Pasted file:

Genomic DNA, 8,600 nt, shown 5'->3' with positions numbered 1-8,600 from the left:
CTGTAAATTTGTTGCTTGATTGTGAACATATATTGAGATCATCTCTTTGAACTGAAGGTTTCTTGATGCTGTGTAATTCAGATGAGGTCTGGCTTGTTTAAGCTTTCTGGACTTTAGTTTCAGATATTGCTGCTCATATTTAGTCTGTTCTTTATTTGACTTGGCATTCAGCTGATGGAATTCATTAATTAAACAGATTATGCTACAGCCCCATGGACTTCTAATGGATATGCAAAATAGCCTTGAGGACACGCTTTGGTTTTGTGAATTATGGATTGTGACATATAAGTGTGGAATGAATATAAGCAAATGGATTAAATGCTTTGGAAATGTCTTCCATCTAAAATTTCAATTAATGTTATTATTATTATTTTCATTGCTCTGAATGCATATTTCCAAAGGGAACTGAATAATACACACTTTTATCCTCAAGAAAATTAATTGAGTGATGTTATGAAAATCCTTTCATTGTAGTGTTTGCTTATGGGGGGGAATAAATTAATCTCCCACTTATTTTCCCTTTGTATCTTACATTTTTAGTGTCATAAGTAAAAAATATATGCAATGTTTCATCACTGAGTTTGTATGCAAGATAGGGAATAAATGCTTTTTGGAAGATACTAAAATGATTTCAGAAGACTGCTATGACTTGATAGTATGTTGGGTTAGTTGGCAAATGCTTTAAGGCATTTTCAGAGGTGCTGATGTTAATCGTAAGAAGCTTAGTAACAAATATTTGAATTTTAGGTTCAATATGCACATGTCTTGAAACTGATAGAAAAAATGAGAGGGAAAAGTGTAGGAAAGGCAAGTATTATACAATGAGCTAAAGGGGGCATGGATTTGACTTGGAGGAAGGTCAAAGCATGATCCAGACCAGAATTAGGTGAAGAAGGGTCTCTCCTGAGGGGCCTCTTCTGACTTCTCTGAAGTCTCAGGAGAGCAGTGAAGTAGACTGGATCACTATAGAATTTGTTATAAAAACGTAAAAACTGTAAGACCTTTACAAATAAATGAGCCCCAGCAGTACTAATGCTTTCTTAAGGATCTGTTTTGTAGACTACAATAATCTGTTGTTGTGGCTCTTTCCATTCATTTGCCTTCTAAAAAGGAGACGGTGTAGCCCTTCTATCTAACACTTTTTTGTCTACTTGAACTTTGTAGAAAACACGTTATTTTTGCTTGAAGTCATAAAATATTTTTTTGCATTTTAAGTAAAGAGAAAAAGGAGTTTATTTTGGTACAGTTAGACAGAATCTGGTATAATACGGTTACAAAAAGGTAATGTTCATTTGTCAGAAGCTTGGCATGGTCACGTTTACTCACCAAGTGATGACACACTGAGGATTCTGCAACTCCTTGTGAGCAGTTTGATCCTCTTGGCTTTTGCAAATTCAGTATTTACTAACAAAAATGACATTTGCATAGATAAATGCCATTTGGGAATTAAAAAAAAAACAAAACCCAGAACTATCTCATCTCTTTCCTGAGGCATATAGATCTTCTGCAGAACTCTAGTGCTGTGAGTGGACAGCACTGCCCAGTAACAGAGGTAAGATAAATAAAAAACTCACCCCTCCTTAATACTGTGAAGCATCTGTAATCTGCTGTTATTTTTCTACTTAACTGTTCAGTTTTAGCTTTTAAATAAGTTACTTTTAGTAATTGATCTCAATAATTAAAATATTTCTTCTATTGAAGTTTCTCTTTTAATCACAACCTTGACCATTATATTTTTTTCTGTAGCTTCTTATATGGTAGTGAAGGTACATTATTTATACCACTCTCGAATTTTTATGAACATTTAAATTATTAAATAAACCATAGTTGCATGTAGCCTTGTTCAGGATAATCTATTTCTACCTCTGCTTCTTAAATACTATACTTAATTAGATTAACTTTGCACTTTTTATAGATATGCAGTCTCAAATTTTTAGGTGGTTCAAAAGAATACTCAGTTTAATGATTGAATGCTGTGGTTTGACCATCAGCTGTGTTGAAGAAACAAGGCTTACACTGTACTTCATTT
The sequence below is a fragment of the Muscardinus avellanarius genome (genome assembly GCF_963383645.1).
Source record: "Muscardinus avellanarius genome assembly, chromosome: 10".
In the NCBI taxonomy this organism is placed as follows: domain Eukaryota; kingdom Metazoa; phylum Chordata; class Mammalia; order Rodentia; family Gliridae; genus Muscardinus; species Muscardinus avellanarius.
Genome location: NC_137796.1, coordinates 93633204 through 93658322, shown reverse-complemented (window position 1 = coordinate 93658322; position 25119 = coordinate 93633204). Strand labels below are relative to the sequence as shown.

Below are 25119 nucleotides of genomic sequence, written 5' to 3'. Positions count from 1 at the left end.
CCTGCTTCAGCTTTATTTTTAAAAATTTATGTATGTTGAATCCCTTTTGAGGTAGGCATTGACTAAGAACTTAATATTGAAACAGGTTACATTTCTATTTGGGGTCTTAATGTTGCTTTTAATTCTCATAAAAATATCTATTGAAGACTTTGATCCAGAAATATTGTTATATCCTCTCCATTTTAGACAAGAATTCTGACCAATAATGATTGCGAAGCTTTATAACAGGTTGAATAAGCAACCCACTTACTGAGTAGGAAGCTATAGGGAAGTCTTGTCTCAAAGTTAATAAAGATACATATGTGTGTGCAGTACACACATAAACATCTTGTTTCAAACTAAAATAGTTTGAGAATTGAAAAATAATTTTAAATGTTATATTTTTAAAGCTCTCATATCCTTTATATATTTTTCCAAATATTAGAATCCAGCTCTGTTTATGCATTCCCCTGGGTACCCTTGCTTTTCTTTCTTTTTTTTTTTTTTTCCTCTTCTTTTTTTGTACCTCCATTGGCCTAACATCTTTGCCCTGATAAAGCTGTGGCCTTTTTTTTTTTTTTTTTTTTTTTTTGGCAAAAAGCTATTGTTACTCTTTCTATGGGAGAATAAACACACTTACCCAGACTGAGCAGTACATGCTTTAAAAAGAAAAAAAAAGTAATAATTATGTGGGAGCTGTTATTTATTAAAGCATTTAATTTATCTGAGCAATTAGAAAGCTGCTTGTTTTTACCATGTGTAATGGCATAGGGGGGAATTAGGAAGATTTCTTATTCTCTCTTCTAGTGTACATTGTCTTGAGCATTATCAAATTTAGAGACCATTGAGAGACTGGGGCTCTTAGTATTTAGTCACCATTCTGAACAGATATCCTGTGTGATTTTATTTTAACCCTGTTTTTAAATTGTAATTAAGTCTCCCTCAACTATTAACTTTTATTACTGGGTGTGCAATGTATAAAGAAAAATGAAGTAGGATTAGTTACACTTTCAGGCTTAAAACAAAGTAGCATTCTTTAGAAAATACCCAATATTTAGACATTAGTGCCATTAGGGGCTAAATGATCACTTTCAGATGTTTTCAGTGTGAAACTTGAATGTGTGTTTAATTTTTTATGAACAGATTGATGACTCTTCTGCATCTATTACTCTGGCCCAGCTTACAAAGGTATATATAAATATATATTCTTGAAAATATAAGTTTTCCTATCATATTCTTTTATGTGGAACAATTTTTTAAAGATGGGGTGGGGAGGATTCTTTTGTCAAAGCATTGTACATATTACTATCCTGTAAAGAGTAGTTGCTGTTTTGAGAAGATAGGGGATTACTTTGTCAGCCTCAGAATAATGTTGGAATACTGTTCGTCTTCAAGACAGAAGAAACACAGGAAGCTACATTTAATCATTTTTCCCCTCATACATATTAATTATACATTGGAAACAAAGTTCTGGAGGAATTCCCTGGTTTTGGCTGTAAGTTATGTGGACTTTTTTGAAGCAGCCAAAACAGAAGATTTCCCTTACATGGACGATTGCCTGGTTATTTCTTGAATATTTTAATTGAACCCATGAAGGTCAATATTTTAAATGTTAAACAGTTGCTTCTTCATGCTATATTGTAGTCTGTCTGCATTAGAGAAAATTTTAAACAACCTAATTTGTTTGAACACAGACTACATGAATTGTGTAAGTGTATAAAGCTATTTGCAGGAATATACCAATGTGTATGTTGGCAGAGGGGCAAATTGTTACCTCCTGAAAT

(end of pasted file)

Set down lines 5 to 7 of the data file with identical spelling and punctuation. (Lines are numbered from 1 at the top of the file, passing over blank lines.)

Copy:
In the NCBI taxonomy this organism is placed as follows: domain Eukaryota; kingdom Metazoa; phylum Chordata; class Mammalia; order Rodentia; family Gliridae; genus Muscardinus; species Muscardinus avellanarius.
Genome location: NC_137796.1, coordinates 93633204 through 93658322, shown reverse-complemented (window position 1 = coordinate 93658322; position 25119 = coordinate 93633204). Strand labels below are relative to the sequence as shown.

Below are 25119 nucleotides of genomic sequence, written 5' to 3'. Positions count from 1 at the left end.